I've had a hard time putting the "introvert" label on myself because of how I love people and social interaction. I'm often wanting to get together with friends and have other families over. But, in my research, I realized that not all introverts have social aversions, but it is in those social interactions that they expend so much energy getting to know or interacting with others. When my boys are awake, I'm often trying to engage with them, teach them and include them in the things I'm doing, and, where I enjoy these interactions and find them extremely important, it can be exhausting to me, and there comes a point in my day where I just need a minute (or an hour) alone. I have found a way of coping by requiring a "quiet time" during our day. Even if my 3-year-old isn't acting sleepy, he still has an hour during the day where he reads books or plays quietly in his room. I've often felt guilty about this, thinking that if I was a good mom, I would want them with me all the time. But it's in my alone time that I'm able to be a good mom. I'm thankful for what I've learned because I feel like I can start extending more grace to myself as I continue to learn how to navigate the constant demands of motherhood with my true need for solitude.
What about you? What are some ways you've learned to cope as a mother and an introvert? Do you have a gauge for determining when you need it the most? Have you pre-scheduled it in to your day or week? I'm open to all suggestions as I'm figuring all of this out.
A friend of mine called me shortly after her 3rd birth and asked, "Can I just process my birth with you?" There were some things she was feeling unsettled about and just wanted to talk through it all. Did it change her birth outcome? No. Did I have some great words of wisdom to help make it more of a positive experience? No. But sometimes birth can be unpredictable. And sometimes we place such high expectations that end up not being met. And other times we feel like our expectations are, in a way, stolen from us by members involved in our birth who might have had different ideas about how it should have played out. A lot of people think that if mom is healthy and baby is healthy, then mothers shouldn't have anything to be upset about. But sometimes, for varying reasons, birth can be a traumatic experience and can even lead to a type of post-traumatic stress. And to place guilt on a mom for feeling this way can have a tendency to cause her to suppress those feelings which has the potential to lead to degrees of postpartum depression. Grieving occurs after loss. And if you feel like you lost something, the opportunity to birth the way you had hoped or to bond with your baby the way you had pictured, then its natural to feel a sense of grief, however small it may be. One of the steps to healing in the grieving process is to talk to someone about your grief. So I encourage you, regardless of how your birth went or whether it was your first or fifth birth, to find a trusted friend, family member, or grab a pen and journal if that feels safer, and tell your story from start to finish. And I think its ok to mention that you don't want any advice or for them to fix it, but to just be a listening ear. I'm a huge verbal processer. Sometimes I will be processing an experience and feelings will come out that I didn't even know existed. And just talking about it brings healing and closure. So tell your stories with someone you trust. Talk about the moments you loved and the moments you didn't. Here are a few questions that can guide you if you aren't the processing type:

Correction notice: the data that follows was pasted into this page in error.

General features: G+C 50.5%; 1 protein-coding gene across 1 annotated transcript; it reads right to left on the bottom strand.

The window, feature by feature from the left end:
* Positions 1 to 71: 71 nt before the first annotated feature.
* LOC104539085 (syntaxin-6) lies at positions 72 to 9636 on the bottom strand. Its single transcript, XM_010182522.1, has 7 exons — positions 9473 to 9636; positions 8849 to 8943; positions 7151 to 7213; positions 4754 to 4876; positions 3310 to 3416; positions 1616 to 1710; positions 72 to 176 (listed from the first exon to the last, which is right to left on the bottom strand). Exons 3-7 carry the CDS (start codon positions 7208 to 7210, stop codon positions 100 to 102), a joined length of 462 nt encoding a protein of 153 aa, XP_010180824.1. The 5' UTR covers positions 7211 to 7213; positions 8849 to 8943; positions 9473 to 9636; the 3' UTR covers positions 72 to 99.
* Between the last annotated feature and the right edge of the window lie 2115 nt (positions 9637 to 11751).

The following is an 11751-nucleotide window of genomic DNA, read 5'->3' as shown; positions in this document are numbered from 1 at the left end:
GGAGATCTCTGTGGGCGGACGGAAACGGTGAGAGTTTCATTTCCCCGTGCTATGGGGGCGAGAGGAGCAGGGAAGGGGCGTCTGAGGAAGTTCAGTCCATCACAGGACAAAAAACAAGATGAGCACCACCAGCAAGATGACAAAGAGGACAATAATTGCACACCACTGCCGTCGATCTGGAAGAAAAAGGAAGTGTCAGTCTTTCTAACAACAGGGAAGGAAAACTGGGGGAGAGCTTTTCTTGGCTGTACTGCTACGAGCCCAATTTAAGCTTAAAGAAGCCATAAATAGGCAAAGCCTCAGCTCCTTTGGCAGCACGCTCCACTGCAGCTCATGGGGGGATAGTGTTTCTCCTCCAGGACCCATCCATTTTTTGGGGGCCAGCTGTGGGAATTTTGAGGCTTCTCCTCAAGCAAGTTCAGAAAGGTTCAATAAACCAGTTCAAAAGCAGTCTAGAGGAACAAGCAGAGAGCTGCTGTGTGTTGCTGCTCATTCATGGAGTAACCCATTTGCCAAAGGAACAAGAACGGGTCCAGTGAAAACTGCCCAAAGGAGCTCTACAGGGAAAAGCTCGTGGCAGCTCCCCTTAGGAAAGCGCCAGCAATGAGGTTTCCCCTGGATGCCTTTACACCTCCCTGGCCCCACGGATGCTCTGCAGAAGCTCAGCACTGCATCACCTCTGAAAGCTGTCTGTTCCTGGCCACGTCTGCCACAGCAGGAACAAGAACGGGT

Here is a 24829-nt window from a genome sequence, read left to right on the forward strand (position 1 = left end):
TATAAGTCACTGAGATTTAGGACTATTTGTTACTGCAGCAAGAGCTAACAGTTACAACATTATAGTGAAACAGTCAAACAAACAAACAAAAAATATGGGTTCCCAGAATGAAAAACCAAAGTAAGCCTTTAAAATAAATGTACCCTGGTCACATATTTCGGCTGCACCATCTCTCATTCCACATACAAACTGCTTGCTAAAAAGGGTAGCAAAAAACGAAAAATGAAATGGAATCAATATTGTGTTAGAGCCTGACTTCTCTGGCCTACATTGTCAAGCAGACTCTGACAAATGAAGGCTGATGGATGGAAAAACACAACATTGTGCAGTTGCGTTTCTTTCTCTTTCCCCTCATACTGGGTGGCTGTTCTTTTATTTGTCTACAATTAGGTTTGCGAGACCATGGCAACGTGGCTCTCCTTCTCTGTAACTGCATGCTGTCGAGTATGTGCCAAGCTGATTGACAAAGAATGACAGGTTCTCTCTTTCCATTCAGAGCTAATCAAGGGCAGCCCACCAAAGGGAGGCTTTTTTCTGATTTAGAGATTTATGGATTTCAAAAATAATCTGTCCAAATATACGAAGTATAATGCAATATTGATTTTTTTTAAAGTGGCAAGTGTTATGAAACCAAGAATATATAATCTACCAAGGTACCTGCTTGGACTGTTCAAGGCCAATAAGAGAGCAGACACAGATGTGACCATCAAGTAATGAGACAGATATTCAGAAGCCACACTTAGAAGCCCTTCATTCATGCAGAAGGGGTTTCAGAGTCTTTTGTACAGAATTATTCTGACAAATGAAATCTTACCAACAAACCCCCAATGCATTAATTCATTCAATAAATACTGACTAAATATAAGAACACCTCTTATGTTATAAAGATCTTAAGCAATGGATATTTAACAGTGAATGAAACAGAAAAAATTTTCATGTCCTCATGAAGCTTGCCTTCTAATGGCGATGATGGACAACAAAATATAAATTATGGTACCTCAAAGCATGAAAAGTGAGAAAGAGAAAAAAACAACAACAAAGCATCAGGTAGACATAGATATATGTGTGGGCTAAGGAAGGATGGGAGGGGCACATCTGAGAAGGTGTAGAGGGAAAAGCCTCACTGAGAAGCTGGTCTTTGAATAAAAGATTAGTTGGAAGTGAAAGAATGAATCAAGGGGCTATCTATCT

On December 30th, 2016, my actual due date, I woke up with my first contraction around 4:30 am. It makes such a huge difference, in my opinion, whether you go into labor at night or in the morning after a night of sleep. I felt rested and excited! My bags were already packed and my appointment was already scheduled for that day, at our Birth Center which was two hours away (the same one I had Clay in 2 years prior). My mom was already staying with me because we had hosted Christmas at our house and she was going to hang out until baby arrived. David was coming home from working a night shift and because my contractions were mild and I had a sense it would be a while, I made him go to sleep. He would meet me in San Antonio later that day.